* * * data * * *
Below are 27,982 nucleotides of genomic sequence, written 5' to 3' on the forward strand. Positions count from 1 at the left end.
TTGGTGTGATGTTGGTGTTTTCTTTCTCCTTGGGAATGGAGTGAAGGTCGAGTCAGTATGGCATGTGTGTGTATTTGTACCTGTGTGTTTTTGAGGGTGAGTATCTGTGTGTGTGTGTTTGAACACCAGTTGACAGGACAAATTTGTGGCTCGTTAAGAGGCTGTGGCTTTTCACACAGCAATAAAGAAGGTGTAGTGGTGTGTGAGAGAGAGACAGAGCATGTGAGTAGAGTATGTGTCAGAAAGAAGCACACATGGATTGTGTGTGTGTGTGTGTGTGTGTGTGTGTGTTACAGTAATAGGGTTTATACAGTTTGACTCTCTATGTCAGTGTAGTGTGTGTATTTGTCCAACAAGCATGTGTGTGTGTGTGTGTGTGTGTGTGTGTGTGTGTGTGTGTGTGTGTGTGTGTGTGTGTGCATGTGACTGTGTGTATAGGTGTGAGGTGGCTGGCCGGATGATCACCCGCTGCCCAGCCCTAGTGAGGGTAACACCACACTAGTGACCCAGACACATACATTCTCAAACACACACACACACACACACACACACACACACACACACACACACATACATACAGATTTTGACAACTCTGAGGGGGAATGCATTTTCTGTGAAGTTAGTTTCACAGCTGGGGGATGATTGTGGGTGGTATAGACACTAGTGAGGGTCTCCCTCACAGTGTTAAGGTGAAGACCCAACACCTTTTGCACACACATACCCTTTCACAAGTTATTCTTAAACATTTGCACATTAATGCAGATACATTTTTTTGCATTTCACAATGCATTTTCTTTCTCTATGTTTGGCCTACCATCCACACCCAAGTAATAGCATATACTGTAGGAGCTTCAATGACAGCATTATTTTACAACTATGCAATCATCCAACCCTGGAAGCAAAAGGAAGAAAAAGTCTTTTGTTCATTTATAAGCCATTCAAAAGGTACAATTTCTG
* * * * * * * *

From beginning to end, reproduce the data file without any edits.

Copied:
Below are 27,982 nucleotides of genomic sequence, written 5' to 3' on the forward strand. Positions count from 1 at the left end.
TTGGTGTGATGTTGGTGTTTTCTTTCTCCTTGGGAATGGAGTGAAGGTCGAGTCAGTATGGCATGTGTGTGTATTTGTACCTGTGTGTTTTTGAGGGTGAGTATCTGTGTGTGTGTGTTTGAACACCAGTTGACAGGACAAATTTGTGGCTCGTTAAGAGGCTGTGGCTTTTCACACAGCAATAAAGAAGGTGTAGTGGTGTGTGAGAGAGAGACAGAGCATGTGAGTAGAGTATGTGTCAGAAAGAAGCACACATGGATTGTGTGTGTGTGTGTGTGTGTGTGTGTGTGTTACAGTAATAGGGTTTATACAGTTTGACTCTCTATGTCAGTGTAGTGTGTGTATTTGTCCAACAAGCATGTGTGTGTGTGTGTGTGTGTGTGTGTGTGTGTGTGTGTGTGTGTGTGTGTGTGTGTGTGCATGTGACTGTGTGTATAGGTGTGAGGTGGCTGGCCGGATGATCACCCGCTGCCCAGCCCTAGTGAGGGTAACACCACACTAGTGACCCAGACACATACATTCTCAAACACACACACACACACACACACACACACACACACACACACACACATACATACAGATTTTGACAACTCTGAGGGGGAATGCATTTTCTGTGAAGTTAGTTTCACAGCTGGGGGATGATTGTGGGTGGTATAGACACTAGTGAGGGTCTCCCTCACAGTGTTAAGGTGAAGACCCAACACCTTTTGCACACACATACCCTTTCACAAGTTATTCTTAAACATTTGCACATTAATGCAGATACATTTTTTTGCATTTCACAATGCATTTTCTTTCTCTATGTTTGGCCTACCATCCACACCCAAGTAATAGCATATACTGTAGGAGCTTCAATGACAGCATTATTTTACAACTATGCAATCATCCAACCCTGGAAGCAAAAGGAAGAAAAAGTCTTTTGTTCATTTATAAGCCATTCAAAAGGTACAATTTCTG